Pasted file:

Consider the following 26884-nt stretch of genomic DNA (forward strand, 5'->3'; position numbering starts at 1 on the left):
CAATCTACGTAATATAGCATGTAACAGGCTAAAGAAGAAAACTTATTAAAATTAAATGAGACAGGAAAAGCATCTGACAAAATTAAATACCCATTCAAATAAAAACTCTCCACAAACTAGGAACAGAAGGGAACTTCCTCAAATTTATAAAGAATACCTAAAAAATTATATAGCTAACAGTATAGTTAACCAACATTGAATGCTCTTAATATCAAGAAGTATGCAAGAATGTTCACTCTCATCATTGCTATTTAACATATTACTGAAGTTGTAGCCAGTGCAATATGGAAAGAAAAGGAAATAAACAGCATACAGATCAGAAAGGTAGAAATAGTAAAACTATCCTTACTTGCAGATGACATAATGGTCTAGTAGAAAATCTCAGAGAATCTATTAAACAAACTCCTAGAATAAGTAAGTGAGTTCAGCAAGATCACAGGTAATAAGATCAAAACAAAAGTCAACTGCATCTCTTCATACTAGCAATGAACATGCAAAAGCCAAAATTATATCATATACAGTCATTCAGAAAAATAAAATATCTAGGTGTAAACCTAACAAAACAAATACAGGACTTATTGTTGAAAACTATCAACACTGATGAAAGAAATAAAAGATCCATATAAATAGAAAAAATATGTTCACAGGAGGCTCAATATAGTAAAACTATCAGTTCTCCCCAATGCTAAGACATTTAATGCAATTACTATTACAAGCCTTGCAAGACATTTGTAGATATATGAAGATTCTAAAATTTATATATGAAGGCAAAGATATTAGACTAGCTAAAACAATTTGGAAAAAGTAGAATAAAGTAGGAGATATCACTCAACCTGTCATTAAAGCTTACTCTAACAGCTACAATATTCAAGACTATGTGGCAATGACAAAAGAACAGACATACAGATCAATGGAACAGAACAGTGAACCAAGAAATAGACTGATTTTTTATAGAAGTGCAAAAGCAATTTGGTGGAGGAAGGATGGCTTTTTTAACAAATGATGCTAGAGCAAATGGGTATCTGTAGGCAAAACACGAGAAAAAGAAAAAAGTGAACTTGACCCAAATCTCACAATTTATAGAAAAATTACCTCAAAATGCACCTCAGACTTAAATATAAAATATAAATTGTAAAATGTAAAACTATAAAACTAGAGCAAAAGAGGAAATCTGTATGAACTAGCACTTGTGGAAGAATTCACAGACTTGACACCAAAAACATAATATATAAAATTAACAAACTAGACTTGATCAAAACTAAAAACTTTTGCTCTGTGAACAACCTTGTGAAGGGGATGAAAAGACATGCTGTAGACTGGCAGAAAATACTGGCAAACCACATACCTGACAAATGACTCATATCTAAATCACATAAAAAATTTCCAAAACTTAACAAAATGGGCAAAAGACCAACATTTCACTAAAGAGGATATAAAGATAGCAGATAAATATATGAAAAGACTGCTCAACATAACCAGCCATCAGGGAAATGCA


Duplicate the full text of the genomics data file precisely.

Consider the following 26884-nt stretch of genomic DNA (forward strand, 5'->3'; position numbering starts at 1 on the left):
CAATCTACGTAATATAGCATGTAACAGGCTAAAGAAGAAAACTTATTAAAATTAAATGAGACAGGAAAAGCATCTGACAAAATTAAATACCCATTCAAATAAAAACTCTCCACAAACTAGGAACAGAAGGGAACTTCCTCAAATTTATAAAGAATACCTAAAAAATTATATAGCTAACAGTATAGTTAACCAACATTGAATGCTCTTAATATCAAGAAGTATGCAAGAATGTTCACTCTCATCATTGCTATTTAACATATTACTGAAGTTGTAGCCAGTGCAATATGGAAAGAAAAGGAAATAAACAGCATACAGATCAGAAAGGTAGAAATAGTAAAACTATCCTTACTTGCAGATGACATAATGGTCTAGTAGAAAATCTCAGAGAATCTATTAAACAAACTCCTAGAATAAGTAAGTGAGTTCAGCAAGATCACAGGTAATAAGATCAAAACAAAAGTCAACTGCATCTCTTCATACTAGCAATGAACATGCAAAAGCCAAAATTATATCATATACAGTCATTCAGAAAAATAAAATATCTAGGTGTAAACCTAACAAAACAAATACAGGACTTATTGTTGAAAACTATCAACACTGATGAAAGAAATAAAAGATCCATATAAATAGAAAAAATATGTTCACAGGAGGCTCAATATAGTAAAACTATCAGTTCTCCCCAATGCTAAGACATTTAATGCAATTACTATTACAAGCCTTGCAAGACATTTGTAGATATATGAAGATTCTAAAATTTATATATGAAGGCAAAGATATTAGACTAGCTAAAACAATTTGGAAAAAGTAGAATAAAGTAGGAGATATCACTCAACCTGTCATTAAAGCTTACTCTAACAGCTACAATATTCAAGACTATGTGGCAATGACAAAAGAACAGACATACAGATCAATGGAACAGAACAGTGAACCAAGAAATAGACTGATTTTTTATAGAAGTGCAAAAGCAATTTGGTGGAGGAAGGATGGCTTTTTTAACAAATGATGCTAGAGCAAATGGGTATCTGTAGGCAAAACACGAGAAAAAGAAAAAAGTGAACTTGACCCAAATCTCACAATTTATAGAAAAATTACCTCAAAATGCACCTCAGACTTAAATATAAAATATAAATTGTAAAATGTAAAACTATAAAACTAGAGCAAAAGAGGAAATCTGTATGAACTAGCACTTGTGGAAGAATTCACAGACTTGACACCAAAAACATAATATATAAAATTAACAAACTAGACTTGATCAAAACTAAAAACTTTTGCTCTGTGAACAACCTTGTGAAGGGGATGAAAAGACATGCTGTAGACTGGCAGAAAATACTGGCAAACCACATACCTGACAAATGACTCATATCTAAATCACATAAAAAATTTCCAAAACTTAACAAAATGGGCAAAAGACCAACATTTCACTAAAGAGGATATAAAGATAGCAGATAAATATATGAAAAGACTGCTCAACATAACCAGCCATCAGGGAAATGCA